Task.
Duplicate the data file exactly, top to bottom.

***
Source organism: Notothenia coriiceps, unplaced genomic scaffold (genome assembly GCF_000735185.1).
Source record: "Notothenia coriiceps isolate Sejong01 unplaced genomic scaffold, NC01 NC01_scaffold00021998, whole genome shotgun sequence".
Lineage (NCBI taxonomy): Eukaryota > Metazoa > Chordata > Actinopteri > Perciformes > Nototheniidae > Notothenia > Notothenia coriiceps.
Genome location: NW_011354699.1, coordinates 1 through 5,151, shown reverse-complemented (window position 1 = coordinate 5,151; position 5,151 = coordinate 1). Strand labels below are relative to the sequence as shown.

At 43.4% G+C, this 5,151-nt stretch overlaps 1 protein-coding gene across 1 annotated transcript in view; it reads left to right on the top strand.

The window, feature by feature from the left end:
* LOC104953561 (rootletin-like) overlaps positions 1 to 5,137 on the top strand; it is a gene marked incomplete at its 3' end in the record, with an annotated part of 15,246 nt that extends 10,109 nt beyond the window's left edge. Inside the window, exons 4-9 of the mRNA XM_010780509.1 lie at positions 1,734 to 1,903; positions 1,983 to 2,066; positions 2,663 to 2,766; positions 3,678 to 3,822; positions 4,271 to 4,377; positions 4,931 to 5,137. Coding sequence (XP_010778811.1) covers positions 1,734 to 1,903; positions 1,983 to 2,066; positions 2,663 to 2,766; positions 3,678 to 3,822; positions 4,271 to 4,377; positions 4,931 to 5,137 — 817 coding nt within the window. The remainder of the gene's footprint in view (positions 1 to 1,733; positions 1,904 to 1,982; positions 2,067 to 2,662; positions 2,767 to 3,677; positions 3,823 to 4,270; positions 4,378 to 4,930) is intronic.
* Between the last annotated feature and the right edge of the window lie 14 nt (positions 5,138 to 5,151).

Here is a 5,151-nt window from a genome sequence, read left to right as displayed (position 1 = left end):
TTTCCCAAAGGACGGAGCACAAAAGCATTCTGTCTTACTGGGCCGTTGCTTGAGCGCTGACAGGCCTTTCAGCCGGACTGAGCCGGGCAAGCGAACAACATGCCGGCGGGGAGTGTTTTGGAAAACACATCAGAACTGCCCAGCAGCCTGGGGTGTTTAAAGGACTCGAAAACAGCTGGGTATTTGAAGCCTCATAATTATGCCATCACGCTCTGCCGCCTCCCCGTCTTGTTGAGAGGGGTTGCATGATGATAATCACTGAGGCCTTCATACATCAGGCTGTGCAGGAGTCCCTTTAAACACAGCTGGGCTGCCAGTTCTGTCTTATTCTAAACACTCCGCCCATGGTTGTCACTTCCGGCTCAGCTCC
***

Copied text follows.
Source organism: Notothenia coriiceps, unplaced genomic scaffold (genome assembly GCF_000735185.1).
Source record: "Notothenia coriiceps isolate Sejong01 unplaced genomic scaffold, NC01 NC01_scaffold00021998, whole genome shotgun sequence".
Lineage (NCBI taxonomy): Eukaryota > Metazoa > Chordata > Actinopteri > Perciformes > Nototheniidae > Notothenia > Notothenia coriiceps.
Genome location: NW_011354699.1, coordinates 1 through 5,151, shown reverse-complemented (window position 1 = coordinate 5,151; position 5,151 = coordinate 1). Strand labels below are relative to the sequence as shown.

At 43.4% G+C, this 5,151-nt stretch overlaps 1 protein-coding gene across 1 annotated transcript in view; it reads left to right on the top strand.

The window, feature by feature from the left end:
* LOC104953561 (rootletin-like) overlaps positions 1 to 5,137 on the top strand; it is a gene marked incomplete at its 3' end in the record, with an annotated part of 15,246 nt that extends 10,109 nt beyond the window's left edge. Inside the window, exons 4-9 of the mRNA XM_010780509.1 lie at positions 1,734 to 1,903; positions 1,983 to 2,066; positions 2,663 to 2,766; positions 3,678 to 3,822; positions 4,271 to 4,377; positions 4,931 to 5,137. Coding sequence (XP_010778811.1) covers positions 1,734 to 1,903; positions 1,983 to 2,066; positions 2,663 to 2,766; positions 3,678 to 3,822; positions 4,271 to 4,377; positions 4,931 to 5,137 — 817 coding nt within the window. The remainder of the gene's footprint in view (positions 1 to 1,733; positions 1,904 to 1,982; positions 2,067 to 2,662; positions 2,767 to 3,677; positions 3,823 to 4,270; positions 4,378 to 4,930) is intronic.
* Between the last annotated feature and the right edge of the window lie 14 nt (positions 5,138 to 5,151).

Here is a 5,151-nt window from a genome sequence, read left to right as displayed (position 1 = left end):
TTTCCCAAAGGACGGAGCACAAAAGCATTCTGTCTTACTGGGCCGTTGCTTGAGCGCTGACAGGCCTTTCAGCCGGACTGAGCCGGGCAAGCGAACAACATGCCGGCGGGGAGTGTTTTGGAAAACACATCAGAACTGCCCAGCAGCCTGGGGTGTTTAAAGGACTCGAAAACAGCTGGGTATTTGAAGCCTCATAATTATGCCATCACGCTCTGCCGCCTCCCCGTCTTGTTGAGAGGGGTTGCATGATGATAATCACTGAGGCCTTCATACATCAGGCTGTGCAGGAGTCCCTTTAAACACAGCTGGGCTGCCAGTTCTGTCTTATTCTAAACACTCCGCCCATGGTTGTCACTTCCGGCTCAGCTCC